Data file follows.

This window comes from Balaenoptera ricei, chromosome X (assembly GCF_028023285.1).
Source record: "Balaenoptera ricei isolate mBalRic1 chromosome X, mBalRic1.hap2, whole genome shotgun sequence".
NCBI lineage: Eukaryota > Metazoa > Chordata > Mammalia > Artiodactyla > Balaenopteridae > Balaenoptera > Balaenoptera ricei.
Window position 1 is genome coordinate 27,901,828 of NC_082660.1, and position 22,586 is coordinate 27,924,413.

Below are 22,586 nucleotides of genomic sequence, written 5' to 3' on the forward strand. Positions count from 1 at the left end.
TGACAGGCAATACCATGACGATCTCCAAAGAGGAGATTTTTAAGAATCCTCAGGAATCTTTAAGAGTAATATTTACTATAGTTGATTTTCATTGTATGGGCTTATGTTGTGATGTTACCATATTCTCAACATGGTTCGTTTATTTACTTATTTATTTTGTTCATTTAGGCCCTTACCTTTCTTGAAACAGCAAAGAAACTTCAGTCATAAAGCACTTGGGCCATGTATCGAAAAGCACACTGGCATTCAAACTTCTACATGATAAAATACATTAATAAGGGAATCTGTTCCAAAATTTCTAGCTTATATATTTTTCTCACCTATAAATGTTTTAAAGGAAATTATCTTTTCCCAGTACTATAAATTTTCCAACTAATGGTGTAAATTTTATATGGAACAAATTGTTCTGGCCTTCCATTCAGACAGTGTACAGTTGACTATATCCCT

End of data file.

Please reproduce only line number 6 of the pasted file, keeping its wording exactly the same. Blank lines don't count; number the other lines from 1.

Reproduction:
TGACAGGCAATACCATGACGATCTCCAAAGAGGAGATTTTTAAGAATCCTCAGGAATCTTTAAGAGTAATATTTACTATAGTTGATTTTCATTGTATGGGCTTATGTTGTGATGTTACCATATTCTCAACATGGTTCGTTTATTTACTTATTTATTTTGTTCATTTAGGCCCTTACCTTTCTTGAAACAGCAAAGAAACTTCAGTCATAAAGCACTTGGGCCATGTATCGAAAAGCACACTGGCATTCAAACTTCTACATGATAAAATACATTAATAAGGGAATCTGTTCCAAAATTTCTAGCTTATATATTTTTCTCACCTATAAATGTTTTAAAGGAAATTATCTTTTCCCAGTACTATAAATTTTCCAACTAATGGTGTAAATTTTATATGGAACAAATTGTTCTGGCCTTCCATTCAGACAGTGTACAGTTGACTATATCCCT